“It just made sense,” says Lisa. “And I liked it. No regrets. I can’t think of anything I would have enjoyed more.”

“Dad made it look so fun. And he’s so fun. He was such a role model in the way that he built relationships.”

After 18 years on the pharmacy side of the business, Lisa switched gears and joined the profession’s regulating body, the College of Ontario Pharmacists in Toronto.

“It (the job opportunity in Toronto) was just kind of fortuitous. Sean had come and joined, so we weren’t short-staffed by my leaving. I was looking for something else in both my personal and professional life.”

After completing different assignments, Lisa is now an investigator, helping the college fulfil its role as the province’s pharmacy regulator.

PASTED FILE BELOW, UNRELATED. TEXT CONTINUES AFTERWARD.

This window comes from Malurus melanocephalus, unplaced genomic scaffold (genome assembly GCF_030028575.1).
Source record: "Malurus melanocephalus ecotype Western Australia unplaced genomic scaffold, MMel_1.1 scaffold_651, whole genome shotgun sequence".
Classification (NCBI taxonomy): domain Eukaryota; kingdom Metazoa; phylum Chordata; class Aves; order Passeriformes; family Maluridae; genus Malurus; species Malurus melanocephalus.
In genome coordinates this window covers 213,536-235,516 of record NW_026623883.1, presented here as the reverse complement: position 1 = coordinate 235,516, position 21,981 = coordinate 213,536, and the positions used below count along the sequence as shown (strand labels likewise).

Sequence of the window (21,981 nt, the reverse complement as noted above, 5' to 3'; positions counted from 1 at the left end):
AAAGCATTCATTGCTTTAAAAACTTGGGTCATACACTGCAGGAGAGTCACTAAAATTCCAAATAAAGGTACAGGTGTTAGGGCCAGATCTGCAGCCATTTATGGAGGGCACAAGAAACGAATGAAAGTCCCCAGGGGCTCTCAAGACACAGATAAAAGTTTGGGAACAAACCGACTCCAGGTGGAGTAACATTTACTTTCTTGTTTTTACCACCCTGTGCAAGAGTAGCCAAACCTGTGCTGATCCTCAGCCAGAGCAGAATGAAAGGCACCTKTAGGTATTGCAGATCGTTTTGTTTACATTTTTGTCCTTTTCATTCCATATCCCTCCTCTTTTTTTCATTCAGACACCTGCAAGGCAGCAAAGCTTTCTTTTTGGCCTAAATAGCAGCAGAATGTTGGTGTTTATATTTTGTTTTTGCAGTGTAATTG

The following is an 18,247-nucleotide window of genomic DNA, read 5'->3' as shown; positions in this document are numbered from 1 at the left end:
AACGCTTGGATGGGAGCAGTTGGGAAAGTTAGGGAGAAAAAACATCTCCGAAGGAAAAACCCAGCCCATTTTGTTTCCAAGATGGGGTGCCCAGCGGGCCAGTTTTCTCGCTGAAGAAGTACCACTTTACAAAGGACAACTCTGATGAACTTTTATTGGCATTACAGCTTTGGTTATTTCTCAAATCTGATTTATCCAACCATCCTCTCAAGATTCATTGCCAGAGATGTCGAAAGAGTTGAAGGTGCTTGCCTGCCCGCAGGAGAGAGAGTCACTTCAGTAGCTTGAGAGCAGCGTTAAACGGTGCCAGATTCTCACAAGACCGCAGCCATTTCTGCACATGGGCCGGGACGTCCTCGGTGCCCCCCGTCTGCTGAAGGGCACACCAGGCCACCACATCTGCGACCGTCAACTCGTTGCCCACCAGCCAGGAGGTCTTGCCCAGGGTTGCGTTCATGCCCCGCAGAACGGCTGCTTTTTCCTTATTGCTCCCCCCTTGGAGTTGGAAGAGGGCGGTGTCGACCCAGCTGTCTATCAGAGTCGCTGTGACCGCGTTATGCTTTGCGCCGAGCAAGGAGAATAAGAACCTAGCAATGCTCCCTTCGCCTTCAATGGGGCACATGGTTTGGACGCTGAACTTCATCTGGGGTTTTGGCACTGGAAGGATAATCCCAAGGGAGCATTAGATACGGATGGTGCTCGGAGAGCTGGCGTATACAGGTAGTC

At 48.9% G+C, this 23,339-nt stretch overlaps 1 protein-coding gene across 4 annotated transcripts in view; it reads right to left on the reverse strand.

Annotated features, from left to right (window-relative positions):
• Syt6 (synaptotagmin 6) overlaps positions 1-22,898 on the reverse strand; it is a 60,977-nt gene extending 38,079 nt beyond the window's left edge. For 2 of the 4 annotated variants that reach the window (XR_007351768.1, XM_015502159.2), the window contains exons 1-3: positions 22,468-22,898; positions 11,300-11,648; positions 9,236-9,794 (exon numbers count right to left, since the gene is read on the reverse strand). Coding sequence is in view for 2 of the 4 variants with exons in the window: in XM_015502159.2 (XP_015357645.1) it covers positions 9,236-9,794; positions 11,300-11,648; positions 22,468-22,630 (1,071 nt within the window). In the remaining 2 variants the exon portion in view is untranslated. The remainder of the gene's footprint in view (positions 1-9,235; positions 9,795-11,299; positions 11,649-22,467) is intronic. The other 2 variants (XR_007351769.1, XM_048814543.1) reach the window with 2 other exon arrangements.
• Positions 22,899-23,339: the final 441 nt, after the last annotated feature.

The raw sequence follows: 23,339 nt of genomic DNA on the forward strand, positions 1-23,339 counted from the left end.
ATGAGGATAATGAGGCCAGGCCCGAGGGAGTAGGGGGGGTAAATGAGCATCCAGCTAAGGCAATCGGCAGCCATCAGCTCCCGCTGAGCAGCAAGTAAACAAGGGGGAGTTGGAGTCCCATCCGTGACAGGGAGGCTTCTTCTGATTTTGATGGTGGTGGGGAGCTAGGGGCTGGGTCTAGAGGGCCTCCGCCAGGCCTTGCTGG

Here’s an odd little factoid about the Ontario College of Pharmacists: It also operates the historic Apothecary at the corners of King and Queen streets, on behalf of the Ontario Heritage Foundation. The Niagara Apothecary is an authentic museum restoration of an 1869 pharmacy as part of a practice that operated in Niagara-on-the-Lake from 1820 to 1964.

But back to the Simpson’s …

You can take Lisa out of the pharmacy, but it’s hard to take the pharmacy out of Lisa.

“You develop relationships. In the 18 years that I practised here, I watched my patients have babies and by the time I left they were heading off to university.”

“It tugs at my heartstrings. I follow the local newspapers and Facebook and I read the obituaries.”

And she visits a couple of times a month to buy her fresh eggs and visit family and friends.

Ward Simpson is now 78. After a smooth ownership transition to his son’s leadership, he was ready give up the helm.